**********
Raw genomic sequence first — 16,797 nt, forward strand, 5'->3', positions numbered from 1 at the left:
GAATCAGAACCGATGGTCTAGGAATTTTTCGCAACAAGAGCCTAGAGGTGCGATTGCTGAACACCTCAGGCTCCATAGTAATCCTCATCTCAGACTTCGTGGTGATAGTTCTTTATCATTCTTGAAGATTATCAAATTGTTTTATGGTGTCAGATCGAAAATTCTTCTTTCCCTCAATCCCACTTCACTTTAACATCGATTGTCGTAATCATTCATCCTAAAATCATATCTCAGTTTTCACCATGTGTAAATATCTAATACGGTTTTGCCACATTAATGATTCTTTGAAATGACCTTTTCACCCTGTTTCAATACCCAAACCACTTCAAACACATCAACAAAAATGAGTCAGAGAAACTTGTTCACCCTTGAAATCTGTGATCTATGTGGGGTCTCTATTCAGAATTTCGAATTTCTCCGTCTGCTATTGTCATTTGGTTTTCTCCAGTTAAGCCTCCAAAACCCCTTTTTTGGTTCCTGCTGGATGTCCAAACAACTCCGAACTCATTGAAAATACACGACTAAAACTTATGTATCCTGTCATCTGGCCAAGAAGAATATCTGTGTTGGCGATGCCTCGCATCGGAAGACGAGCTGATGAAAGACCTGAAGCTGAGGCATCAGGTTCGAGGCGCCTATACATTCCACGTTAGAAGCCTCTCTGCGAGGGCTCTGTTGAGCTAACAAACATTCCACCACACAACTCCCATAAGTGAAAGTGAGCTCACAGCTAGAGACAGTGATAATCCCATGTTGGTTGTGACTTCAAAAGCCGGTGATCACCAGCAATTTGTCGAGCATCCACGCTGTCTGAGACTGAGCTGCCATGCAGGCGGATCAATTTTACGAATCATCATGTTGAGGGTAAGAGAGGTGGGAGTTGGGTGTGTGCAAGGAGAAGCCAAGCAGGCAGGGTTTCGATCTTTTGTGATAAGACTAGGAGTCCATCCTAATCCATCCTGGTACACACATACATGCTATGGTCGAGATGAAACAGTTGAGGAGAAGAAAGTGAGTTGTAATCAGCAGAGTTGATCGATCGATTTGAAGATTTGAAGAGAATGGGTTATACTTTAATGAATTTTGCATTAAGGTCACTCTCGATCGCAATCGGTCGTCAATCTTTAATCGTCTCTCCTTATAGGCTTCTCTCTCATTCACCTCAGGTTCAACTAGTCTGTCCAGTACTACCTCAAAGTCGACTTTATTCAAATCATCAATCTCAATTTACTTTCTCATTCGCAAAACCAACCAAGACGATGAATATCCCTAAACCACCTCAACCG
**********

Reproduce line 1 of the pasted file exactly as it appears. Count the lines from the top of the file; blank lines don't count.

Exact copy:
Raw genomic sequence first — 16,797 nt, forward strand, 5'->3', positions numbered from 1 at the left: